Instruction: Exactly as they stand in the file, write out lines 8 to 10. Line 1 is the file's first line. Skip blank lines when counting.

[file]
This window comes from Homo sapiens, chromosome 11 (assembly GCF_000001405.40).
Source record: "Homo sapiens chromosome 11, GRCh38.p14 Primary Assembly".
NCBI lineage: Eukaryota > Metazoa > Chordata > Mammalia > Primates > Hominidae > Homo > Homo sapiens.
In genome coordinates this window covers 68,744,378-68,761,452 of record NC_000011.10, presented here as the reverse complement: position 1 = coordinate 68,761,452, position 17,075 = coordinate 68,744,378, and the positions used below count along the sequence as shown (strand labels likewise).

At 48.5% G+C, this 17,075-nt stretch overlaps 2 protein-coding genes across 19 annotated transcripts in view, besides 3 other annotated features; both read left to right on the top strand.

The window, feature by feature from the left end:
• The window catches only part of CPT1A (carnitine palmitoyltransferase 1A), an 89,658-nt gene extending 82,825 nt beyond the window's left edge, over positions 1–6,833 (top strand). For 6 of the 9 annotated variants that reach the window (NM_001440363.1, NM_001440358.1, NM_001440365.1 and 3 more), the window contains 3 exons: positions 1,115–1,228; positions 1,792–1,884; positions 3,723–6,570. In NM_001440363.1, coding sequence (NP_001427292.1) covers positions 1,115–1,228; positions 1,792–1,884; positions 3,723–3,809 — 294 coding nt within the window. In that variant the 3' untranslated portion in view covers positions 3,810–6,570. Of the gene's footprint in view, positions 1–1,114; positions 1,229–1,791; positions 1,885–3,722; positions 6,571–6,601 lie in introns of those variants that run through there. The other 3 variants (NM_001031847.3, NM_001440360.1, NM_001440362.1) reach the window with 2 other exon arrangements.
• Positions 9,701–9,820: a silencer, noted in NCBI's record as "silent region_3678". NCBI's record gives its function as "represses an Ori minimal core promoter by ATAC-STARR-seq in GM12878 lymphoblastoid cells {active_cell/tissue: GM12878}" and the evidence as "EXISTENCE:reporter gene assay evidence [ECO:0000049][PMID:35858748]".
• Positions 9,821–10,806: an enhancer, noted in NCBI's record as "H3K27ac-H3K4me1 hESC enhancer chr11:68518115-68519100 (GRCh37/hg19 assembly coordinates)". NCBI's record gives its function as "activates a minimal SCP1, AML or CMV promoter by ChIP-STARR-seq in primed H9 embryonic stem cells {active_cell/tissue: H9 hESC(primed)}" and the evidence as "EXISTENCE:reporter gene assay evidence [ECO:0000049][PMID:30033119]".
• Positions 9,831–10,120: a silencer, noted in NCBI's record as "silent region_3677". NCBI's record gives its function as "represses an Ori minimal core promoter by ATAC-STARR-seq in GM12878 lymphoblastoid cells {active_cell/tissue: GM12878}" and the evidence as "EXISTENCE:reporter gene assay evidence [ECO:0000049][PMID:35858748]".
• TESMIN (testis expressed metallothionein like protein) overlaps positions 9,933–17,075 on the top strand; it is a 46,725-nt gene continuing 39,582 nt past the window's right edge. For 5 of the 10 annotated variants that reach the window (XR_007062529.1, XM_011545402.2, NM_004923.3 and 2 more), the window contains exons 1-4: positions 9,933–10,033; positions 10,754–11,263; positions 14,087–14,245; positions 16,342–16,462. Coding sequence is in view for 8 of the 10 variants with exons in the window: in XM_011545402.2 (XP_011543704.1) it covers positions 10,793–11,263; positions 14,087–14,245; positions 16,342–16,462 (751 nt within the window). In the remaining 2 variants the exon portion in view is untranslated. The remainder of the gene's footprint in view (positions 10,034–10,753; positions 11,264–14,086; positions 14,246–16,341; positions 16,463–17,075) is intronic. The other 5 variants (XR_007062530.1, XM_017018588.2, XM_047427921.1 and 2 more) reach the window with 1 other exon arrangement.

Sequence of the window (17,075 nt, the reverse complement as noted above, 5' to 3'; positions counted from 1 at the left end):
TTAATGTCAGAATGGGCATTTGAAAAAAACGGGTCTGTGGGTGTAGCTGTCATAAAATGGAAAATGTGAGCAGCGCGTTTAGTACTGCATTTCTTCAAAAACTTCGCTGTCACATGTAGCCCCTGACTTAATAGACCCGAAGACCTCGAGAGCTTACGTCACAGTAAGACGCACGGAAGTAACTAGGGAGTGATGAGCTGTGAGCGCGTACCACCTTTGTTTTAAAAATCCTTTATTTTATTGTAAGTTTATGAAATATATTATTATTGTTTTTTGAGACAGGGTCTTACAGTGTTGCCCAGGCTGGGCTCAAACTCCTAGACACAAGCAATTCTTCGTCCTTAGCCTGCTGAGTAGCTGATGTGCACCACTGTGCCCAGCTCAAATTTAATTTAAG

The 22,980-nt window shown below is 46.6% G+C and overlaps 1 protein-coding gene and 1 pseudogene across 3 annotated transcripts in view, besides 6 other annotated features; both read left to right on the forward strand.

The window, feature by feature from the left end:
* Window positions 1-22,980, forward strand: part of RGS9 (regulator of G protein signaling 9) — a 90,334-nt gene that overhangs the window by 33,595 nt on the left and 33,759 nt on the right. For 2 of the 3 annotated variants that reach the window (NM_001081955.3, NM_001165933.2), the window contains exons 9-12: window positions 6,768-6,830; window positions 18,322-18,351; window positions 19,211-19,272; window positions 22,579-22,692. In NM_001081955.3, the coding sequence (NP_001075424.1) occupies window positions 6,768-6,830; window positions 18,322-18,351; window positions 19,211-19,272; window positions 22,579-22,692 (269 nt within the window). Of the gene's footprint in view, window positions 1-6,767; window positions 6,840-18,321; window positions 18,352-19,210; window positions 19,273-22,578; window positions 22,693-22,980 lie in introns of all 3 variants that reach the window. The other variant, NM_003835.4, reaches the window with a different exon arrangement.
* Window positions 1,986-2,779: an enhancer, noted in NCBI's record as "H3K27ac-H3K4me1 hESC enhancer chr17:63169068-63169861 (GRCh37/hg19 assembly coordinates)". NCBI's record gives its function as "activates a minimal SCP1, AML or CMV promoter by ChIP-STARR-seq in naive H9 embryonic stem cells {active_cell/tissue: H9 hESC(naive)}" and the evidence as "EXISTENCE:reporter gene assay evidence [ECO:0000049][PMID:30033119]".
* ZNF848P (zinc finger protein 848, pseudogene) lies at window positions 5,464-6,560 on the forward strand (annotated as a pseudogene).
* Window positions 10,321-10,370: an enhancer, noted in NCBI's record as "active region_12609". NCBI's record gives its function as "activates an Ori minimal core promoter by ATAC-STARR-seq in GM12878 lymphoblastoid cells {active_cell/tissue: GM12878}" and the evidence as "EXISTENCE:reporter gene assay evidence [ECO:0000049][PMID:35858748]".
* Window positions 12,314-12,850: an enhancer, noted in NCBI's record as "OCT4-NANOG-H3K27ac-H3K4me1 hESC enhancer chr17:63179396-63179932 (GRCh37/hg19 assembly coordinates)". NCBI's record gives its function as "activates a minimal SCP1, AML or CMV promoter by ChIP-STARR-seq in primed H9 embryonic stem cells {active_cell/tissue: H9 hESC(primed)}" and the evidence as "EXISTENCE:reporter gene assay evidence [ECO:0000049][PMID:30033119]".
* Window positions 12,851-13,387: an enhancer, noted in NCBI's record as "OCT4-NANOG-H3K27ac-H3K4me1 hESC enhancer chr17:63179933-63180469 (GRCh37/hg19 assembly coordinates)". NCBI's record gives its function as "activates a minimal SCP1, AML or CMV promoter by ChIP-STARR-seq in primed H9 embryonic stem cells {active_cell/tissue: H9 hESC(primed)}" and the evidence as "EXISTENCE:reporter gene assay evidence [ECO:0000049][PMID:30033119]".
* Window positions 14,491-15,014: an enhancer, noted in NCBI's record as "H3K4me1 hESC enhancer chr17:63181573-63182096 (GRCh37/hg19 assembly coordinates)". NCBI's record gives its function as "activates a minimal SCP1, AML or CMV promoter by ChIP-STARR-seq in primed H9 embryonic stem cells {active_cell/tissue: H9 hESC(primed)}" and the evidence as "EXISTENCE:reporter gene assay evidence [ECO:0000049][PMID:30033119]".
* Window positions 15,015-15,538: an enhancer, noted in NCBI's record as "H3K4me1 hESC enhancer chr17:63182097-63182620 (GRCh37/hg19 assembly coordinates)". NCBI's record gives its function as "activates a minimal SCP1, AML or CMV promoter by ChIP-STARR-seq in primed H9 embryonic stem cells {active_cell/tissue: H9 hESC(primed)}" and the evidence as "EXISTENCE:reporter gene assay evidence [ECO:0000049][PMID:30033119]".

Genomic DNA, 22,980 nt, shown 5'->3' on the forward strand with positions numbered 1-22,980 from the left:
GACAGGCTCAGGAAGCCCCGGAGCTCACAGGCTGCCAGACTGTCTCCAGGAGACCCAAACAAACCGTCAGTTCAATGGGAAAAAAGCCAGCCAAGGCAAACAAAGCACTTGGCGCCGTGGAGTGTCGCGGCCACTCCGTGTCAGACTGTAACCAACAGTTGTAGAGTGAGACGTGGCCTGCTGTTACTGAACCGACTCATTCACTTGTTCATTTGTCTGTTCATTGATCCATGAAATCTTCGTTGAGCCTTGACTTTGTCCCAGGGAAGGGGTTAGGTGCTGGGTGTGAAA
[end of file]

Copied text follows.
• Positions 9,701–9,820: a silencer, noted in NCBI's record as "silent region_3678". NCBI's record gives its function as "represses an Ori minimal core promoter by ATAC-STARR-seq in GM12878 lymphoblastoid cells {active_cell/tissue: GM12878}" and the evidence as "EXISTENCE:reporter gene assay evidence [ECO:0000049][PMID:35858748]".
• Positions 9,821–10,806: an enhancer, noted in NCBI's record as "H3K27ac-H3K4me1 hESC enhancer chr11:68518115-68519100 (GRCh37/hg19 assembly coordinates)". NCBI's record gives its function as "activates a minimal SCP1, AML or CMV promoter by ChIP-STARR-seq in primed H9 embryonic stem cells {active_cell/tissue: H9 hESC(primed)}" and the evidence as "EXISTENCE:reporter gene assay evidence [ECO:0000049][PMID:30033119]".
• Positions 9,831–10,120: a silencer, noted in NCBI's record as "silent region_3677". NCBI's record gives its function as "represses an Ori minimal core promoter by ATAC-STARR-seq in GM12878 lymphoblastoid cells {active_cell/tissue: GM12878}" and the evidence as "EXISTENCE:reporter gene assay evidence [ECO:0000049][PMID:35858748]".